Monday, 10 April 2017


It's hard when mentioning Maryland, USA not to immediately think of the areas affiliation with the doom metal genre, like fish with chips and lamb with mint sauce, the two just seem to be tied together. The Obsessed, Pentagram, Place of Skulls and Earthride are just some of the bands to come out of what is affectionately called the "Doom Capitol" ( D.C.).
Blood Raven, Dana Helmuth (guitar and vocals),Chris Andersen (guitar) Scott Golley (drums) and Gabe Solomon (bass), are the latest Maryland band to chance their arm in the international doom market. The four guys, who have plied their respective trades in bands like Motherload, Corpse Grinder, Chaos Emblem and Lifetime, have come together, under the Blood Raven banner, to stake a claim for a place on the pedestal of Maryland doom heroes with the release of their debut album "Jotunn".

"Hour Of The Dragon" kicks into life on a rolling hard rock riff, one you will swear you've heard before but can't put your finger on where, the song is enhanced by colourful fills and licks and pushed hard by Solomon's gnarly bass and Golley's pulverising percussion causing it to seep deep into the listeners psyche pulling him/her deeper into the songs gloriously enslaving groove. Helmuth as well as, with Anderson, delivering thick slabs of grizzled riffage and scorching solo's also handles vocals, his grizzled, slightly sneered clean tones a perfect fit for the dark menacing grooves surrounding them, vocals and music combining to create a whole as great as it parts.
"Smoke Is Rising" sees Helmuth's vocals getting a little grizzlier and sludge-like, his darker bellowed tones roared over a groove informed by doom but with one foot tantalising dipped in the waters of the blues. This bluesy influence might not be immediately evident in it's initial heavily plodding doom refrain but is something that becomes glaringly obvious as the song reaches its gloriously soaring finale when,with Anderson laying down thick crunching riffage ,Helmuth pulls off searing bluesy minor pentatonic solo's over a backdrop of thunderous rhythm.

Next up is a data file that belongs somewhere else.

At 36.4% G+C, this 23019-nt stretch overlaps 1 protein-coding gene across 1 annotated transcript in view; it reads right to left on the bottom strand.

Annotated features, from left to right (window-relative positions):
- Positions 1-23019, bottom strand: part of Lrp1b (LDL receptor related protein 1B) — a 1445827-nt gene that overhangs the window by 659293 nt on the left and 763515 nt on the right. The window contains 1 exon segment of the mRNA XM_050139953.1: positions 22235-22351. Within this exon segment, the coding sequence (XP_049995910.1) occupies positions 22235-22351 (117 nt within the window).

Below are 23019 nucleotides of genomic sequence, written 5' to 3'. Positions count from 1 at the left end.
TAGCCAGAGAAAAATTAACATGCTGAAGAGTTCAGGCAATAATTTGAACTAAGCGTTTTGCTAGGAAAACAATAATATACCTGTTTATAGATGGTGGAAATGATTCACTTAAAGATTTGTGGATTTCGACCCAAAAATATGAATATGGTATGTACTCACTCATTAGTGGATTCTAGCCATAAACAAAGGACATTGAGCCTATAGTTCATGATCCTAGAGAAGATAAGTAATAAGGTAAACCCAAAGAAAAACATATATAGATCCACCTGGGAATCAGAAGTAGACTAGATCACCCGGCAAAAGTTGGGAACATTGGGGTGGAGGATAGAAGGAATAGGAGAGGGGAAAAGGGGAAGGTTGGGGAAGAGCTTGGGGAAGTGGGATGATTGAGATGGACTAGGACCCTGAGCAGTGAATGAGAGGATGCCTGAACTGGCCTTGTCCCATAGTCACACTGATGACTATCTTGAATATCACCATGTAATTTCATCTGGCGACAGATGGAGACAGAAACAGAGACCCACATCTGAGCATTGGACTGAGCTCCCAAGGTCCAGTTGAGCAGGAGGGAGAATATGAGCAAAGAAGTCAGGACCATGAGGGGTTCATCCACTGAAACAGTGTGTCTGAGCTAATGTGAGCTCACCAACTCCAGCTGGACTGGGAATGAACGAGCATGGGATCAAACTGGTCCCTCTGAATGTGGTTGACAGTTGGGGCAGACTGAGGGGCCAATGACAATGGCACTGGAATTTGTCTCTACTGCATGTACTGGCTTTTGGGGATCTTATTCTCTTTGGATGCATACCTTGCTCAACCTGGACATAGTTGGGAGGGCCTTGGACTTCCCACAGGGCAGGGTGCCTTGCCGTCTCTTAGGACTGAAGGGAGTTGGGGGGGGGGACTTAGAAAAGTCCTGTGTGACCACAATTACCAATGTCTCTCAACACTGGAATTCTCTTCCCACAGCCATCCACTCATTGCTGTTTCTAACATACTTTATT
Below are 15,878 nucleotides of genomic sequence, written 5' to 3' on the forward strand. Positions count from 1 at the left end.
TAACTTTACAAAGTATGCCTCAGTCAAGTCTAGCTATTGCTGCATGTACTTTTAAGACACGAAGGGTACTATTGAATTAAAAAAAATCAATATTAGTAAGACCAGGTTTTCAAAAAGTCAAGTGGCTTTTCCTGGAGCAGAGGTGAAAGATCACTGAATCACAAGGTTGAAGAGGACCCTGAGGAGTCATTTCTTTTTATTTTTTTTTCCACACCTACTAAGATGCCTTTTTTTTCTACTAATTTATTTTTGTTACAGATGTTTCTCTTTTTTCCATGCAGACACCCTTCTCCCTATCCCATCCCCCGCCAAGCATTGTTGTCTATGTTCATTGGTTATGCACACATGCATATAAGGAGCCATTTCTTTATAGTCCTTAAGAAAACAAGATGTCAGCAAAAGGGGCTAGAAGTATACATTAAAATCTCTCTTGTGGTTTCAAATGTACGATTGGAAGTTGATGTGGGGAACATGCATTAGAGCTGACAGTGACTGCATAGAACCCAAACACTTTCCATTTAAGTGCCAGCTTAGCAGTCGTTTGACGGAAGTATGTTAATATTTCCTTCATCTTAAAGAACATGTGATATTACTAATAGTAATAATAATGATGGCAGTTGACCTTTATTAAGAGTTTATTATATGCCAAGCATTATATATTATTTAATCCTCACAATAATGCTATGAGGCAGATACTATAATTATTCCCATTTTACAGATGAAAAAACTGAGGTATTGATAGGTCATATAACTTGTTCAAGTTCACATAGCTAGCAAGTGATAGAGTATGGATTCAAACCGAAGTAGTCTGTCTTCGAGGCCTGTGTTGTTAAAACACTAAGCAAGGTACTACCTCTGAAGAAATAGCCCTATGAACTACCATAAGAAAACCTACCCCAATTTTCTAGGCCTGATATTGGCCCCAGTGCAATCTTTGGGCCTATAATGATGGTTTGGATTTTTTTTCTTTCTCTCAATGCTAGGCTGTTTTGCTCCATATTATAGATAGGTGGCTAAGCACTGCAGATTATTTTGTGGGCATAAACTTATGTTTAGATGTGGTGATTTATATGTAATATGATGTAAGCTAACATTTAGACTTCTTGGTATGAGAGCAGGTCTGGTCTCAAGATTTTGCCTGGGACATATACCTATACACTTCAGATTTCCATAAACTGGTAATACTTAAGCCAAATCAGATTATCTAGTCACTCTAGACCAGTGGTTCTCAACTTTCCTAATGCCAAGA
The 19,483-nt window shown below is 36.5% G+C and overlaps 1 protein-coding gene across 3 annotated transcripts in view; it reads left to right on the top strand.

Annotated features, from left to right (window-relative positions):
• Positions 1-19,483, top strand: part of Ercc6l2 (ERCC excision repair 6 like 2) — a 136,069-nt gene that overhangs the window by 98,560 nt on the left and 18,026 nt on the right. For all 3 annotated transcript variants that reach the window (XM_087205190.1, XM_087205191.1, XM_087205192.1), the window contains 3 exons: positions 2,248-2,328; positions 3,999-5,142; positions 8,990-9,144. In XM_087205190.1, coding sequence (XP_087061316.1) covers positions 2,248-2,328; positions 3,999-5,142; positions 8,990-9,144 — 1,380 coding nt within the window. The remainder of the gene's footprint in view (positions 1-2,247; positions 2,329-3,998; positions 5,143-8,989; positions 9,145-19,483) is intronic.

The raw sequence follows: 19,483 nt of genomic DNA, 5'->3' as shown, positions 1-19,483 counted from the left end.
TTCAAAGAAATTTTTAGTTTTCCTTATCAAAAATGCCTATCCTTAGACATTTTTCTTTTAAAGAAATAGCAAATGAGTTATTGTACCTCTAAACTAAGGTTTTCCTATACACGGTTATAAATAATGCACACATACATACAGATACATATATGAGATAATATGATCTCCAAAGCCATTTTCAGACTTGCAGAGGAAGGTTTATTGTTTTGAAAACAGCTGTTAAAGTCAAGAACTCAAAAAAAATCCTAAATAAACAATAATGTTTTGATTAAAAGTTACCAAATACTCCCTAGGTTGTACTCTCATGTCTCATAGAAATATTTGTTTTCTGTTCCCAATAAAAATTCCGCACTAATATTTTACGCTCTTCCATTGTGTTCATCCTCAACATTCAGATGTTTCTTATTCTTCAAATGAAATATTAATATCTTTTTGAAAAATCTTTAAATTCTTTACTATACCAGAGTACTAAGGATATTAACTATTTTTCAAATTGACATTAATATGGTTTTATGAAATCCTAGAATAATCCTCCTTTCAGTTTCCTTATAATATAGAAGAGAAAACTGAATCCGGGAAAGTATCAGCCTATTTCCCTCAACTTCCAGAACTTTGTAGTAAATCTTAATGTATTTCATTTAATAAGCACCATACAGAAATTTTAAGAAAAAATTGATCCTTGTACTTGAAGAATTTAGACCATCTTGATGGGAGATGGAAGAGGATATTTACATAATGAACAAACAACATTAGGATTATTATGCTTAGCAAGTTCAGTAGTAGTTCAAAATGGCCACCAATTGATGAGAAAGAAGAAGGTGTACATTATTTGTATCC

"Blood Will Flow" is up next and finds Anderson and Helmuth locking into a high- tempo proto-doom refrain, the two guitarist filling out the songs groove with little curly fills and licks over Golley and Solomon's incredibly tight rhythm work.
"Black Moon" slows down the dynamic slightly and sees Blood Raven getting down and dirty on a song that falls heavily into stoner doom territory but one that still retains, mainly because of Helmuth's searing guitar work, an element of heavy bluesy swagger at it core. The vocalist/guitarist, superbly supported by Anderson's grizzly fuzz drenched guitar, Solomon's booming bass and Golley's tumultuous percussion, roars like a wounded bear while peeling of one scintillating solo after another.
"Four Directions" sees elements of dark swirling space and psych creeping into Blood Ravens dark stoner doom attack with Helmuth's, slightly phased, hazy, but still bear-like, tones roaring over a dark pounding heavy backdrop of pulverising low/slow doom taken to another level by Golley's Bonham-esque percussion and Solomon's bone crumbling bass lines.
"Shadows Of The Western Moon" brings "Jotunn" to a close with an epic display of atmospheric stonerized doom and bluesy sludge. Anderson and Helmuth lay down a swathe of heavily phased guitar colouring over which Helmuth bellows and roars dark lyrics asking to be "set free". It might be Desert Psychlist's imagination, and maybe in part as a result of Golley's pounding drum work, but there is an element of Led Zeppelin's arrangement of "When The Levee Breaks" nestling beneath this tome that gives the song an epic and grandiose feel.

Heavy, atmospheric and with real quality to both the songwriting and arrangements, Blood Raven's "Jotunn" is a statement to the world that Maryland remains now and always the Doom Capital of the World!
Check it out .....

© 10/04/2017 Frazer Jones

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